FRUSTRATED residents at a flood-hit block of flats are demanding council bosses find a permanent solution to a problem that has affected the building for two decades.

Locals at the Scotstoun building had a brief respite to the issue when Glasgow City Council staff carried out work on the street.

But the flooding has returned with a vengeance - leaving those living in the building trapped in their flats and unable to get important post and parcels.

The Glasgow Times first told of the issue on the corner of Earl Street and Redgate Place in 2018 and the council acted then following intervention from Scotstoun Community Council.

Glasgow Times: Pictured are Betty Kelly, left and Sara Hunter at right  Picture: Colin Mearns

Resident Sara Hunter said: "It was not too bad for a year or so when the works were done but then this winter we ended up back to square one.

"It's now started to go down by itself, very slowly, but the flooding has been there since last Thursday."

Our pictures taken this week show the flood water receding - but at it's height it was deep for Sara's neighbour, Betty Kelly, who is 80, to walk through.

Postal workers and delivery drivers also refused to attend at the building.

Residents wear wellington boots to go out and then carry shoes with them to change into after they make it through the flood water.

They said it can be difficult at night because the water is murky and it can be difficult underfoot, making it hard for the building's youngest and oldest residents.

Glasgow Times: From left: Sara Hunter, Alvin Hadiono and Betty Kelly  Picture: Colin Mearns

Sara added: "The main problem I have is I can't get anything delivered, I can't even get my post.

"My GP sent out prescriptions to the flat and I was hoping to get them last week but they have only arrived today.

"I often get short notice appointments for the hospital so if the NHS had sent out any appointments I wouldn't have received them in time.

"DPD, Hermes, none of the delivery companies can be expected to walk through that water to make a delivery, get their shoes ruined and then spent the rest of the day with wet feet.

"I can't expect a Tesco delivery person to push a trolley through all that.

"Mrs Kelly doesn't go short of supplies as she has lots of family to help her but she's a really sociable person with an active social life and she can't get out to any of the activities she enjoys."

Mrs Kelly has been living in the building for 20 years and, as she told the Glasgow Times in 2018, the issue has been occurring throughout that time.

Sara has lived in the building since 2013 and in her second year living there she was stuck inside due to the extreme flooding.

Glasgow Times: The flooding in 2018  Picture: Colin Mearns

Nearby residents lose several parking spaces along the street when the flooding is bad and so other blocks are disrupted by the issue also.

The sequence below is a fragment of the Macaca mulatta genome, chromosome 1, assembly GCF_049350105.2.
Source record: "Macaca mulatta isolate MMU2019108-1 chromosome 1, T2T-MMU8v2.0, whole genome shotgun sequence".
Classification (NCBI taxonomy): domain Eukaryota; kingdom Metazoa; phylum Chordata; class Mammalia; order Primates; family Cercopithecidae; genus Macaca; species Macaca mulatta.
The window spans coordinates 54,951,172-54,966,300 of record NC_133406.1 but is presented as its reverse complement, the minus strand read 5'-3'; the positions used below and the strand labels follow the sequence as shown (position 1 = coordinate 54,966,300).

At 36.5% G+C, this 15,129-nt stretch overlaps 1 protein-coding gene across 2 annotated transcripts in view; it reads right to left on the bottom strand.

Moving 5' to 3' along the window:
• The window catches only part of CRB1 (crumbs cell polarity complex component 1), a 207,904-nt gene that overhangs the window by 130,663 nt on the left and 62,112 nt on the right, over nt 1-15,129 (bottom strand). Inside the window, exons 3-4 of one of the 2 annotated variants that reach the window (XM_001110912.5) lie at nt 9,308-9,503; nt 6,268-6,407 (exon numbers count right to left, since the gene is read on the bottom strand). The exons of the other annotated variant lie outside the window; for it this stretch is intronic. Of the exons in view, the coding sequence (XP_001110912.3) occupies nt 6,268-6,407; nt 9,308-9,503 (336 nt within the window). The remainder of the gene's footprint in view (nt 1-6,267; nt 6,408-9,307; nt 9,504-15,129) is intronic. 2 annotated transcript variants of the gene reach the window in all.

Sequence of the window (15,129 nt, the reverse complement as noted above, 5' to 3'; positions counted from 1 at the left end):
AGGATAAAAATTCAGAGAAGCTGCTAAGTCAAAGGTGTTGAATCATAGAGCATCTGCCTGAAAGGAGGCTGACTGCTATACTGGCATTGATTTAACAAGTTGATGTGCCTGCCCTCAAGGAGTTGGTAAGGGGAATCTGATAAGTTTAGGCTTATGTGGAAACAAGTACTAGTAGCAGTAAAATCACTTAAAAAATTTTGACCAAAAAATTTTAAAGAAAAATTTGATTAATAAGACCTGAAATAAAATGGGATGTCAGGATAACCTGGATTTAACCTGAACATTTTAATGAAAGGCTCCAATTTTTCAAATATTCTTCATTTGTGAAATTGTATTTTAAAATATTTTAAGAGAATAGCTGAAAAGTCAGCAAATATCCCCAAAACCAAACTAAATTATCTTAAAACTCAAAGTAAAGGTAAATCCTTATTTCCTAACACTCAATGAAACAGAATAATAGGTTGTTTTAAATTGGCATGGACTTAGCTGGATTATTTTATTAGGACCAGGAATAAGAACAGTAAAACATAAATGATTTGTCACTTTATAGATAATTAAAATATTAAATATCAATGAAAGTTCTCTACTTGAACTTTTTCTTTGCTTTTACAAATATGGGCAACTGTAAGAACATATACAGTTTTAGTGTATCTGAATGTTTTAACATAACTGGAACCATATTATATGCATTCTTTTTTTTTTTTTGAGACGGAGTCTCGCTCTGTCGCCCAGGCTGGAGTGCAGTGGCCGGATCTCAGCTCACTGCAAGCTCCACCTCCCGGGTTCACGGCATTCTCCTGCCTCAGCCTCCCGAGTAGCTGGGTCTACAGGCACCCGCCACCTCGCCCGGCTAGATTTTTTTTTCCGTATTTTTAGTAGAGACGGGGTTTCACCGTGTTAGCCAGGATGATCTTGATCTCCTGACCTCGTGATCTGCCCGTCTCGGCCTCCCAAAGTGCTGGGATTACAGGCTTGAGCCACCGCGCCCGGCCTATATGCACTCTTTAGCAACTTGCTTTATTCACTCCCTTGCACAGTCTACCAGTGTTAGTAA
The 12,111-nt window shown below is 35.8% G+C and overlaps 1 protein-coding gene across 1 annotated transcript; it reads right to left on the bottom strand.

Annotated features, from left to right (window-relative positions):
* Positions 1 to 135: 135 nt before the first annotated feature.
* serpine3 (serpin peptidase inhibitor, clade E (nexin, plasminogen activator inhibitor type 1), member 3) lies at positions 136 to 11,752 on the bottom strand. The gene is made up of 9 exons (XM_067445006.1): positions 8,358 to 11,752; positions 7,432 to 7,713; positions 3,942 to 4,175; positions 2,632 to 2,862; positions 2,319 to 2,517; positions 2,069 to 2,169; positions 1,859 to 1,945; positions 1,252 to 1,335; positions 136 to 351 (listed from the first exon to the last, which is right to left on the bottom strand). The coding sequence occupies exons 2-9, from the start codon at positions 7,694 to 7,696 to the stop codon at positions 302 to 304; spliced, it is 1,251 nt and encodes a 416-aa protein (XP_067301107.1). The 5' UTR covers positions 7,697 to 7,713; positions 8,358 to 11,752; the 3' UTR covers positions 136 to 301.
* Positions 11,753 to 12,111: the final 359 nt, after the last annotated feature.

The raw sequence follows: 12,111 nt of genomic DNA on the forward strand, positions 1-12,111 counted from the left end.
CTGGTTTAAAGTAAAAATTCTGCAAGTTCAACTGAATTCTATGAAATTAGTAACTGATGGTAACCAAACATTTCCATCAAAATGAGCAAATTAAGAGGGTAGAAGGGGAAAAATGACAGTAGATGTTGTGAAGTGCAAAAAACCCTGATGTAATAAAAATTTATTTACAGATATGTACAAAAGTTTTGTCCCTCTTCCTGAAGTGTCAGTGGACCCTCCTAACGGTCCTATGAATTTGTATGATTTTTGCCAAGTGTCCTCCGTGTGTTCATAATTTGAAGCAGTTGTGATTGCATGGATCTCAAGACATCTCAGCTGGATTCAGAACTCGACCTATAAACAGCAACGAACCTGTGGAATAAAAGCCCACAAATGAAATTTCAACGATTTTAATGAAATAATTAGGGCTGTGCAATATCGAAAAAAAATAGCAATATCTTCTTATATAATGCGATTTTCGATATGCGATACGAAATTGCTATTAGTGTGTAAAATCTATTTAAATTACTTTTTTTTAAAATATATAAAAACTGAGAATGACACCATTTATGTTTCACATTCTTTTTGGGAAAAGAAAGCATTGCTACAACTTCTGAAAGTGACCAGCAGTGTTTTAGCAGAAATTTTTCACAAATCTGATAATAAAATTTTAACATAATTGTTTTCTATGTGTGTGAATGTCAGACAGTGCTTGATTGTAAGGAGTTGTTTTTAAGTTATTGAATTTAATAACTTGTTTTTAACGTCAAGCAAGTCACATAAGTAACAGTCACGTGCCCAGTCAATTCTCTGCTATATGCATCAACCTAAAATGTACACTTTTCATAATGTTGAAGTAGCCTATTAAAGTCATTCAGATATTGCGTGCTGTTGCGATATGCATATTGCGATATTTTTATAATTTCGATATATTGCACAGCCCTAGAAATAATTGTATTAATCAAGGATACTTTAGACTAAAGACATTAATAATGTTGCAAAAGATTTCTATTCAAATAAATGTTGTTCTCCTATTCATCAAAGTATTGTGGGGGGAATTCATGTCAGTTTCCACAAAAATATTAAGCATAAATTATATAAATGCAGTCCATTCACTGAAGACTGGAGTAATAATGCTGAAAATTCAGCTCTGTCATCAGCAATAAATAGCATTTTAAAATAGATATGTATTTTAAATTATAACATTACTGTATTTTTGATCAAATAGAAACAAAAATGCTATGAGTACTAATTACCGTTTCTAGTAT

Sara added: "The rumour is that is started when the road was re-tarmacked and they tarmacked over the drain, but that's just what's been suggested.

"Somebody from the community council was quoted in the previous article as saying that what the council was planning would not be a permanent fix and that more extensive work would be required - and he has been proven right."

That quote, when the Glasgow Times covered the story in 2018, was from Richard Baynes, the then-chairman of the community council.

He had said at the time: "I believe cleaning and jetting has been done before, and it doesn't work.

Glasgow Times: The flooding in 2018  Picture: Colin Mearns

"What they need to do is get a camera down there and find out for sure what the problem is."

A Glasgow City Council spokesman said a high pressure jet had been used previously to remove a blockage in an underground carrier pipe at the location.

He said this "dealt with the issue at that time".

The spokesman added: “We will inspect the gullies in this area and clear any blockages that we find, but we will also re-examine the underground pipe to see if that has blocked again and take appropriate action.”

But Sara said: "It sounds like they are simply going to repeat what they did in 2018 so the problem will be better than it was for a while but won’t be permanently fixed.

"I’m not reassured at all by the vague 'take appropriate action' as what they might think is appropriate isn’t actually the long-lasting solution that is what the residents want."

For residents, a permanent fix and clear communication from the council are the only next steps.

Sara added: "I would like them to find out exactly what's wrong and tell us, I would like the council to talk to us.

"I know they are short staff, I know that covid has made things harder, that's fair enough if it takes a little time to get to the bottom of it but just let us know.

"Not knowing what's happening is frustrating, but then we would like it to be fixed for good this time."